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Rape Theories and Policies to Minimize Crimes Research Paper

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Updated: Jun 20th, 2022


Rape is a legal concept established by a criminal code with the court’s help for the majority of investigators. It makes better sense from a medical than a legal viewpoint to treat rape as any forcible sexual harassment, whether the aggressor seeks to engage in intimacy or any other form of the sexual act (Coy, 2016). The analysis of these laws is challenging at best, and downright perplexing and frustrating at worst.

For practical criminal trials, criminal codes appear to describe rape in unemotional and pragmatic terms. The United Nations Secretary-General has stated that ending violence against women is one of the most pressing issues of recent times (Aranda, 2017). Rape is a clear example of this challenge since it is a crime that disproportionately affects women and is prevalent in all nations, societies, and backgrounds, whether in military confrontation or peacetime. The United Nations has dubbed sexual abuse perpetrated in military conflicts “history’s greatest silence,” and its abolition is considered a key concern and a “top priority” in the organization’s work (Louderback & Sen Roy, 2017). Ending the “biggest silence” – that is, consistently addressing and condemning sexual abuse – has become a part of the mission.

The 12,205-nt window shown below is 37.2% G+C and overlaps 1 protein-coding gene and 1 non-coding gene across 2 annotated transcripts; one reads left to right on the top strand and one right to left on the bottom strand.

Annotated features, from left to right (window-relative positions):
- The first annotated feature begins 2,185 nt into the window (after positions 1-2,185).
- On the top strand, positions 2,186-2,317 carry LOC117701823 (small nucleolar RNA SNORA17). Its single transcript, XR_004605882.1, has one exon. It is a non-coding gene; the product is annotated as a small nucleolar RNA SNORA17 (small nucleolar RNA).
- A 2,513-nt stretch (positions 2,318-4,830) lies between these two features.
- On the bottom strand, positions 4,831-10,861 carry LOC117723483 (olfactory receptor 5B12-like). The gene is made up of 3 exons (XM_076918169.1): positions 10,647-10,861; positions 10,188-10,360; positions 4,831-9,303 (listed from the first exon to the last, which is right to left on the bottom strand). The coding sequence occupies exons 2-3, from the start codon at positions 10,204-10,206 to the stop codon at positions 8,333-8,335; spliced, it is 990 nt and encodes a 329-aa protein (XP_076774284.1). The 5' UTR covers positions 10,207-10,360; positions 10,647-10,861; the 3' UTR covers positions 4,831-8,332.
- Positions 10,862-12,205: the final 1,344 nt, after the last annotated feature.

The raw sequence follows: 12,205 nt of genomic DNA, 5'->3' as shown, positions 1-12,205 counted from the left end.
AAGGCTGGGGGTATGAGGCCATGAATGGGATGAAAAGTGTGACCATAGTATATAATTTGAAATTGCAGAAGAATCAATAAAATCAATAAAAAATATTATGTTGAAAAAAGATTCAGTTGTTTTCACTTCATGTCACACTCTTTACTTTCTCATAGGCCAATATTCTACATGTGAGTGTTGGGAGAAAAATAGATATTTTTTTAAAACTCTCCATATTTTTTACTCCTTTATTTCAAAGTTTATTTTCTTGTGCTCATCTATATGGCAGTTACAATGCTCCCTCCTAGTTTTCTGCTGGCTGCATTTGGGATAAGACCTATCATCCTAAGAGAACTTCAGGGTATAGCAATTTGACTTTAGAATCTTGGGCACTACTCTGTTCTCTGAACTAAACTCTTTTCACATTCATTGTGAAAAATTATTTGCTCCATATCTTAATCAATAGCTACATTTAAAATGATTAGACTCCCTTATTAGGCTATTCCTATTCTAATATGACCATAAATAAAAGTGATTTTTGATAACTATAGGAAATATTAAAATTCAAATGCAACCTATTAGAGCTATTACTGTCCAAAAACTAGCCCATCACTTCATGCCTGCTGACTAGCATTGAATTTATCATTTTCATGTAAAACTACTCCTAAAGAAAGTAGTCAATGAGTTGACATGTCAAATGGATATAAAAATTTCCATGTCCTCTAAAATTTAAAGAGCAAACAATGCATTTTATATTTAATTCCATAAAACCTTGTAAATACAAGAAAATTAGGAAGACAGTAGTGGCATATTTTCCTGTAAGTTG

The prohibition of sexual harassment has been approached tentatively in the area of public international law until recently. Rape is described in the 1949 Geneva Conventions as a violation of a woman’s honor rather than a violation of a person’s physical integrity or autonomy (Aranda, 2017). Transcripts from the Nuremberg war proceedings, which took place in 1945-1946, indicate that many nations’ armed forces participated in systematic rape in different areas of conquest during the Second World War (Coy, 2016). The use of sexual assault as a weapon of war in Rwanda and the former Yugoslavia, with about 500,000 and 60,000 rapes committed respectively, is a monument to the world (Louderback & Sen Roy, 2017). Rape by outsiders, friends, and sexual partners happens in all cultures outside of armed conflict (Evans, 2019). Domestic rape laws differ widely, often reinforcing gender roles, such as portraying the crime as an assault against the woman’s honor, and excluding some groups of victims, such as husbands, or needing evidence of resistance. This article aims to look at two different theories of rape and address one initiative or policy that can help minimize rape crime.